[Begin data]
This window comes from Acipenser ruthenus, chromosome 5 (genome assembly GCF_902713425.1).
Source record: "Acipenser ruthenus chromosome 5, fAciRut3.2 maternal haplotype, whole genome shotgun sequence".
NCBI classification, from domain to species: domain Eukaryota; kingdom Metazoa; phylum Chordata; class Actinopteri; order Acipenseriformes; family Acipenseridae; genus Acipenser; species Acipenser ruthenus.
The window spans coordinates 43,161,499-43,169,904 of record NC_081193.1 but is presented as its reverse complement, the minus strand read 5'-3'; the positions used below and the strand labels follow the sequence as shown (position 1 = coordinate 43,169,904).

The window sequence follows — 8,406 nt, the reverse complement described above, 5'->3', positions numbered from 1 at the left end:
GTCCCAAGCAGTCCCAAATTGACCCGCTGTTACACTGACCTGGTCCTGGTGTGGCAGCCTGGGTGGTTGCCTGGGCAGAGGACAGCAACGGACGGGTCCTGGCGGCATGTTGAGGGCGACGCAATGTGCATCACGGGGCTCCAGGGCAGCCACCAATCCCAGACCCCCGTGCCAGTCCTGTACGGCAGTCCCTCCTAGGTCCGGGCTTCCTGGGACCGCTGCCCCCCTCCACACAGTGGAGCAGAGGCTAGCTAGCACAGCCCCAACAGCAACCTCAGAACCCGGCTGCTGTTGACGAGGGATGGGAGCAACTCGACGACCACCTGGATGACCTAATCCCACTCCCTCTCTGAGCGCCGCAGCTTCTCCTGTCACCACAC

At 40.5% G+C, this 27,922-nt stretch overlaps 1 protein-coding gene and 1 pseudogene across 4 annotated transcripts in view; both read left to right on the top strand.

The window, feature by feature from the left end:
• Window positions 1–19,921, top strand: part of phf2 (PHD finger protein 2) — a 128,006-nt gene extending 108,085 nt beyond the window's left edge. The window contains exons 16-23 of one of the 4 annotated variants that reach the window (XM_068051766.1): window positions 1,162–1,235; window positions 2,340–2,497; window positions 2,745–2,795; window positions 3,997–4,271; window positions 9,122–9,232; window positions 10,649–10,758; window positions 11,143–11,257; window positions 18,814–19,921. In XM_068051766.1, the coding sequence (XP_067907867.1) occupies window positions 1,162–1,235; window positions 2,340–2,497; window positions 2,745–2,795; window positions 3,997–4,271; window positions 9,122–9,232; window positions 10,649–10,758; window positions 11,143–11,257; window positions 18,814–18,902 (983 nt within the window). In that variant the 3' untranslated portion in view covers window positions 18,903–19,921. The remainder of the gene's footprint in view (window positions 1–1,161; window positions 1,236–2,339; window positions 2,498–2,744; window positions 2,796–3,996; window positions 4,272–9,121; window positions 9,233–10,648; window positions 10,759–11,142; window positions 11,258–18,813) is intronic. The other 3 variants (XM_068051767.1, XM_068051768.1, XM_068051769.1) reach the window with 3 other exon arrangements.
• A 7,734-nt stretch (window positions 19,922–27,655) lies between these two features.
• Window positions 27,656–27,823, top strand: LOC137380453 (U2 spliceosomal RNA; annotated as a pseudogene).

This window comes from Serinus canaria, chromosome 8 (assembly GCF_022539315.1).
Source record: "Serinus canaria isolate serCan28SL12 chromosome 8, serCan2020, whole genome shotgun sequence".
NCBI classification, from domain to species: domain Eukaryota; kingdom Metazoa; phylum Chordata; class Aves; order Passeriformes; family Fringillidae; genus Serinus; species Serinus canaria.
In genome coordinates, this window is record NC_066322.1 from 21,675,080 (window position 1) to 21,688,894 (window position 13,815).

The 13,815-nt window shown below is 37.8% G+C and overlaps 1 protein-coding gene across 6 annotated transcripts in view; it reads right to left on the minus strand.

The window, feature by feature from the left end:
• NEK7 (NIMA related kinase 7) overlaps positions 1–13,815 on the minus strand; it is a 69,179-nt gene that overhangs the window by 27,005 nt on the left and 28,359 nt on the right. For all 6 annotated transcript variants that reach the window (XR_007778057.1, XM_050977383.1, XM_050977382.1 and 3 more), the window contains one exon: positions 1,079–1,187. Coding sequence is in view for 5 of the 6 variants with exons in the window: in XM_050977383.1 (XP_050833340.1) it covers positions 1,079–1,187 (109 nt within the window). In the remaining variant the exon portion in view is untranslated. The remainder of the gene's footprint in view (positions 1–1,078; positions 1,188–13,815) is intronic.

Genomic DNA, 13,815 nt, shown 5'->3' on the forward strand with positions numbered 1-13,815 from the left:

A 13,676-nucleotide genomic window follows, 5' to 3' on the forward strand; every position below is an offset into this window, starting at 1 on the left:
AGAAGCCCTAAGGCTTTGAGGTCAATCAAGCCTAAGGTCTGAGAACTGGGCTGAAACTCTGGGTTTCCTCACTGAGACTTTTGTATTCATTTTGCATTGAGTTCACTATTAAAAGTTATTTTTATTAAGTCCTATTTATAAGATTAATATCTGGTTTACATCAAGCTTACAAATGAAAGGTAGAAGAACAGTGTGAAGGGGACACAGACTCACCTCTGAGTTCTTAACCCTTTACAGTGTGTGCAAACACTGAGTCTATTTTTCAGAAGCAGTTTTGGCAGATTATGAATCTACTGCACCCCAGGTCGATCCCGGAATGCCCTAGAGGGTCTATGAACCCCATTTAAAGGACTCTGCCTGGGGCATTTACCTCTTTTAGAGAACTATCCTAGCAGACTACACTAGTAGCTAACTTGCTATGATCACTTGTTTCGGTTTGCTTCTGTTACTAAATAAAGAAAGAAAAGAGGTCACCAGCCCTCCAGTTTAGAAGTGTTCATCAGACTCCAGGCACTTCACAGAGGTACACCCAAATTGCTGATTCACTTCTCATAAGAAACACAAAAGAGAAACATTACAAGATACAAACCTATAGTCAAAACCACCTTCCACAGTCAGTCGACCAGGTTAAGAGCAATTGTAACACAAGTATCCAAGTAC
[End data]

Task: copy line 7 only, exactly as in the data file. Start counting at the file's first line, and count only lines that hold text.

At 40.5% G+C, this 27,922-nt stretch overlaps 1 protein-coding gene and 1 pseudogene across 4 annotated transcripts in view; both read left to right on the top strand.